Though some have insisted that Nomi was an empowered female protagonist, it’s hard to deny that at a time when women were struggling to break glass ceilings, the depiction of a character whose sole focus was making it as a high-class stripper was jarring. Nomi is considered first and foremost as a body, her characterisation (and indeed, story line) falling short. The film may have supposed itself a commentary of female exploitation, and yet no explicit commentary is ever made. Add in the the relentless nudity (I lost count of the number of nipples I’d seen within the first 10 minutes) and a rather sickening rape scene, and you’d be hard pressed to claim it as a feminist triumph.
Indeed this rape scene, in which Nomi's roommate Molly (Gina Rivera) is beaten and sodomised by rock star Andrew Carver (William Shockley), was rumoured to have been turned down by real life rock star Gregg Allman, for whom it was originally written by Eszterhas.
Critic Adam Nayman, however, author of a book making a case for the hidden genius of Showgirls called It Doesn't Suck, felt the scene accurately conveyed the brutal normality of rape. “One way to look at it is, that scene - one of only two actual sex scenes in the movie - takes a certain male violence that has been latent the whole time and brings it to the surface. It's rape as the release of repressed tension, and also as metaphor since Carver (that name!) is the face of an entertainment-industrial complex that ‘just wants to party, baby’ and corrupts/ruins everything it sees. Verhoeven treats rape as hideously unpleasant, completely un-titillating and (worst of all) common and plausible.”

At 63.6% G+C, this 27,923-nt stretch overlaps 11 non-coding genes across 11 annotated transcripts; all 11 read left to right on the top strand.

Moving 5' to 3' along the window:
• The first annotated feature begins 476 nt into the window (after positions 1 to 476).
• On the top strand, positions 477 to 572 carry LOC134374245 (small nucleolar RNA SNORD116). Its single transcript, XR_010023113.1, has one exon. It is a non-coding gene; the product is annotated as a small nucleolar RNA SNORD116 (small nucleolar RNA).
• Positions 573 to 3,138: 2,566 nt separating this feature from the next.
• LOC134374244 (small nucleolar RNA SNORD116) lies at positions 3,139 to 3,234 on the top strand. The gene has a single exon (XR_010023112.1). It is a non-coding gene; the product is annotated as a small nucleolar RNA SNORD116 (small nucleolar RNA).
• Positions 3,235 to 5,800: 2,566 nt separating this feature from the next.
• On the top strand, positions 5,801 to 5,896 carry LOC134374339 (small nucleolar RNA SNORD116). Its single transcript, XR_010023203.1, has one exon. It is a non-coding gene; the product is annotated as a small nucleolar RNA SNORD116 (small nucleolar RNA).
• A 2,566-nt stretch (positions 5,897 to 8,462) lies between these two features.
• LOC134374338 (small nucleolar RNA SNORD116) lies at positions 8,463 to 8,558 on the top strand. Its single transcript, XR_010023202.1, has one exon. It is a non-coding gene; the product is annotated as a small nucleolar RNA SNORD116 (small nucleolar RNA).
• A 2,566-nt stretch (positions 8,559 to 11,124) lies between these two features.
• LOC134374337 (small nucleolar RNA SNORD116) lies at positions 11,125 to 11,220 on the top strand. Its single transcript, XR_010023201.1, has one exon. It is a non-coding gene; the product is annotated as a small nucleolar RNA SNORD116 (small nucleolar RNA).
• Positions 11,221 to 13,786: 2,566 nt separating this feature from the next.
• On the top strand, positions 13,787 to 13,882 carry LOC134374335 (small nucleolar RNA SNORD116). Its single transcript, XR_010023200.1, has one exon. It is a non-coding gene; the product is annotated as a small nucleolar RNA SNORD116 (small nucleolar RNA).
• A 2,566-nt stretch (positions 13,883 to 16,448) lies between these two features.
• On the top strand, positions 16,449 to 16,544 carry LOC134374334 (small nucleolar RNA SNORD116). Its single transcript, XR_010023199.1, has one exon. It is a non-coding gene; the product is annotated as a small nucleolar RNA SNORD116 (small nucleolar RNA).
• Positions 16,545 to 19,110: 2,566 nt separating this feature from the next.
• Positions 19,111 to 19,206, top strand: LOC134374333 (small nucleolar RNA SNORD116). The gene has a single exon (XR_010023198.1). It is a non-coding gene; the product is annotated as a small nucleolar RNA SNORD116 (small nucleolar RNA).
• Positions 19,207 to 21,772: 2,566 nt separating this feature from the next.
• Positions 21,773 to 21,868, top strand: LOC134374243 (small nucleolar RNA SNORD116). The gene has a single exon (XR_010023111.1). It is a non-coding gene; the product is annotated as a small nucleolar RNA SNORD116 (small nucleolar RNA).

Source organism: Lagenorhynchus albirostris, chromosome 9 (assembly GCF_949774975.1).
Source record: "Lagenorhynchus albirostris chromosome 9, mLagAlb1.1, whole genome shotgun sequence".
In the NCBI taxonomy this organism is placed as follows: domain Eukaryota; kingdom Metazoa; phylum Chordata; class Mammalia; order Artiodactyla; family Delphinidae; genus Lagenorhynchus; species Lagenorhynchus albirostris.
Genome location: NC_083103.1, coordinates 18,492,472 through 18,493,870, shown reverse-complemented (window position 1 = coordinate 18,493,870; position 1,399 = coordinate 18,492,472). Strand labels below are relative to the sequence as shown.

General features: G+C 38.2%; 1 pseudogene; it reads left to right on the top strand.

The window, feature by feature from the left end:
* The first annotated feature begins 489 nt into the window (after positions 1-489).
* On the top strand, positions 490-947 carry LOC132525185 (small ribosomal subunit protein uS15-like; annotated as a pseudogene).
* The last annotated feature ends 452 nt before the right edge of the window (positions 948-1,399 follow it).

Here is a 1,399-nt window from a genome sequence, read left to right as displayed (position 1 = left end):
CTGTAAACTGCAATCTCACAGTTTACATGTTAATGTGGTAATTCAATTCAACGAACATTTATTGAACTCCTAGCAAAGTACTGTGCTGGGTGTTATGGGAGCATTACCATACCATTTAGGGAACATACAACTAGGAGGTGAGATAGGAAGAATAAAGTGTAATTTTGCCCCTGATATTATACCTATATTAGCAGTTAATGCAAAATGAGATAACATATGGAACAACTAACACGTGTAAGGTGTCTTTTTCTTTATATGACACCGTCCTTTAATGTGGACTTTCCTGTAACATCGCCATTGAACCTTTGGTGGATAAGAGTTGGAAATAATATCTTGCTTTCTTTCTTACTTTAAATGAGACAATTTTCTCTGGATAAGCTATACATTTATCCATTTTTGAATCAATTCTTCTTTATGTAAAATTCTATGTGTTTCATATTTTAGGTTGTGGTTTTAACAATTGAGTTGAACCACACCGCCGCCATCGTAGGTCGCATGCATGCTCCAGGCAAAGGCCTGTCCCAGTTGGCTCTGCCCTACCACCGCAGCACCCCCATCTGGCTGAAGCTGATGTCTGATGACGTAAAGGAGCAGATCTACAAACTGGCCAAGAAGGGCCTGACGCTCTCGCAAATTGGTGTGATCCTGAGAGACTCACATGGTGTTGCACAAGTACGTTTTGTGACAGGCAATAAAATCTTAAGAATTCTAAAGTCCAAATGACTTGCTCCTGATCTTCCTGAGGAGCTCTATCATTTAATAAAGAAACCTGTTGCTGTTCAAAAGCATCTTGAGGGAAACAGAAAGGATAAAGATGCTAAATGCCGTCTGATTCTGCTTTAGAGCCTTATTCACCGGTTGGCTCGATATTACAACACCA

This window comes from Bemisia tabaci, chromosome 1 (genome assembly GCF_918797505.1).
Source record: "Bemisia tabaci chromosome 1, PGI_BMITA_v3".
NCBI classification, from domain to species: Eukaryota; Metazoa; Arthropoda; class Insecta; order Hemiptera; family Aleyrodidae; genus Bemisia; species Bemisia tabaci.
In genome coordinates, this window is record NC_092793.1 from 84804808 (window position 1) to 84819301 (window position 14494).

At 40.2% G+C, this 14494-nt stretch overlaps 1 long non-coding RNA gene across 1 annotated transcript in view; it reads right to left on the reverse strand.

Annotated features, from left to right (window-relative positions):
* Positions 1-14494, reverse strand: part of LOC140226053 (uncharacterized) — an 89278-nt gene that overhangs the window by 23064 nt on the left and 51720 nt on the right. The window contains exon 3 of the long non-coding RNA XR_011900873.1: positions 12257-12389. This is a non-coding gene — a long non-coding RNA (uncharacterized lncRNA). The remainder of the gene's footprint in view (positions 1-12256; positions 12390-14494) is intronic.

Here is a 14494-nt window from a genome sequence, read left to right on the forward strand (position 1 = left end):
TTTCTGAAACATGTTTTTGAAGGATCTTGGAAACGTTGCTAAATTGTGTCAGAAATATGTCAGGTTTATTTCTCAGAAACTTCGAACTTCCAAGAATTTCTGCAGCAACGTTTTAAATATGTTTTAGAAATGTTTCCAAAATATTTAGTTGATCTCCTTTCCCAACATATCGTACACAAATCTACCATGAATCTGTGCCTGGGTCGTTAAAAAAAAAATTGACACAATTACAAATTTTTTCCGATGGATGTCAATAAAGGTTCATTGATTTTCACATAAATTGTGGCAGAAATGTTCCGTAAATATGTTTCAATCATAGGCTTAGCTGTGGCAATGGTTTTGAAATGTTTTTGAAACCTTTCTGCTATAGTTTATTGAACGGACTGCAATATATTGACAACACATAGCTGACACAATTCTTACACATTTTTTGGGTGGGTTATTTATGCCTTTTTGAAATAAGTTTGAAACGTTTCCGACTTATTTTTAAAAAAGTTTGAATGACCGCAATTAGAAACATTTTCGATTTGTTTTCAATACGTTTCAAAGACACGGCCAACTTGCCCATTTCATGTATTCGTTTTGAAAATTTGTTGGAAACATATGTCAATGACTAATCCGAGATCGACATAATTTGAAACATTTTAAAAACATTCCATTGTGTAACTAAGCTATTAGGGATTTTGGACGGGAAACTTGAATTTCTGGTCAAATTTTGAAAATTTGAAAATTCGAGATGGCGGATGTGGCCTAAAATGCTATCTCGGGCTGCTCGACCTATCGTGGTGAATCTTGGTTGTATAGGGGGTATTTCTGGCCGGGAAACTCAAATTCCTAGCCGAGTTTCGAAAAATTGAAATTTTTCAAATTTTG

Verhoeven never was one to shy away from pushing boundaries – the Dutch filmmaker’s scathing depiction of the Netherlands (dripping scorn on everyone from the police to the press) in his 1980s film Spetters effectively got him exiled to Hollywood, where he then changed tack and started criticising his adoptive home instead, targeting the country’s law enforcement and toxic masculinity in films like Starship Troopers and RoboCop.
Some argue that Showgirls shares that intent, shining a lens on America’s love of sleaze and excess, and yet no one can quite make up their mind over whether the film was supposed to be funny or whether it took itself deeply seriously – least of all the director himself.
“It's been reclaimed as camp, as kitsch, a grist for the academic mill, as auteurism, as ideology, as moneymaker, as a fun night out with friends, as everything,” Nayman told American radio station WBUR last year. “I've argued – in the book and elsewhere – that Showgirls needed those aggrieved initial reactions to contextualize that which is bold, daring and exceptional about it, and maybe the resurgence is simply a case of an idea whose time has come.”
While Verhoeven has tried to distance himself from the film since its critical failure, claiming it was made as a deliberate satire, and Berkley said in a 208 television interview that it was always intended to be “fun and over the top”. McHale doesn’t buy that. In his documentary he points to excerpts from the director's companion book to the film that discuss its themes with laughable pretentiousness, alongside clips of Eszterhas talking with solemn self-importance about the film’s examination of "moral values and spiritual choices, innocence and corruption."
One of the film’s stars, Kyle MacLachlan (Nomi's boyfriend), was more definitive with his summation: “We were playing the whole film for drama and if anyone tells you differently, they’re lying.”
He went on to say: “It had to be taken seriously as we were filming it. Only when it was assembled and I saw it for the first time, I thought, ‘Oh boy, this isn’t going to be pretty.’”
The film’s greatest victim was Berkley herself, who went from promising Hollywood starlet to untouchable almost overnight. The critics reserved their harshest judgement for the 23 year old’s performance, unable to contain their mirth at her ridiculously exaggerated deliveries and hysterical overreactions in almost every scene. “When she’s not trying to be nude, unpleasant or both, she’s tries hard to act, but she’s about as convincing as Joan Crawford,” sniped the San Francisco Chronicle.